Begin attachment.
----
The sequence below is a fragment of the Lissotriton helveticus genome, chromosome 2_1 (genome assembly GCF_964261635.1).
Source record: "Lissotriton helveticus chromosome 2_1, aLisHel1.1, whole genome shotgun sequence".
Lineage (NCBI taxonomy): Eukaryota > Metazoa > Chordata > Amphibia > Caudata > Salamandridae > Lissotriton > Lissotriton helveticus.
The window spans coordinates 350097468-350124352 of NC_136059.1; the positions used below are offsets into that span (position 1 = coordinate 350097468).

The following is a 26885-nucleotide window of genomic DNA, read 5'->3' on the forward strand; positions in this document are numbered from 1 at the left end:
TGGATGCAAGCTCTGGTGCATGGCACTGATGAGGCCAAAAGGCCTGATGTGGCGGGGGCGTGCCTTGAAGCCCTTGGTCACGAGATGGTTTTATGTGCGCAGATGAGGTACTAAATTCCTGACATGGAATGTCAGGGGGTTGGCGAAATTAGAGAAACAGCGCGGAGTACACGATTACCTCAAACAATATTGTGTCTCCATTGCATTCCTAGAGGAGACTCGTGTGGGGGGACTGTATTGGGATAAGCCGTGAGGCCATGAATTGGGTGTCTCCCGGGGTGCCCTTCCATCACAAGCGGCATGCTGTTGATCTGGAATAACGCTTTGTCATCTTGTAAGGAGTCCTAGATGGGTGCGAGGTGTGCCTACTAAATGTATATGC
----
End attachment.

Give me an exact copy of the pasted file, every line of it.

The sequence below is a fragment of the Lissotriton helveticus genome, chromosome 2_1 (genome assembly GCF_964261635.1).
Source record: "Lissotriton helveticus chromosome 2_1, aLisHel1.1, whole genome shotgun sequence".
Lineage (NCBI taxonomy): Eukaryota > Metazoa > Chordata > Amphibia > Caudata > Salamandridae > Lissotriton > Lissotriton helveticus.
The window spans coordinates 350097468-350124352 of NC_136059.1; the positions used below are offsets into that span (position 1 = coordinate 350097468).

The following is a 26885-nucleotide window of genomic DNA, read 5'->3' on the forward strand; positions in this document are numbered from 1 at the left end:
TGGATGCAAGCTCTGGTGCATGGCACTGATGAGGCCAAAAGGCCTGATGTGGCGGGGGCGTGCCTTGAAGCCCTTGGTCACGAGATGGTTTTATGTGCGCAGATGAGGTACTAAATTCCTGACATGGAATGTCAGGGGGTTGGCGAAATTAGAGAAACAGCGCGGAGTACACGATTACCTCAAACAATATTGTGTCTCCATTGCATTCCTAGAGGAGACTCGTGTGGGGGGACTGTATTGGGATAAGCCGTGAGGCCATGAATTGGGTGTCTCCCGGGGTGCCCTTCCATCACAAGCGGCATGCTGTTGATCTGGAATAACGCTTTGTCATCTTGTAAGGAGTCCTAGATGGGTGCGAGGTGTGCCTACTAAATGTATATGC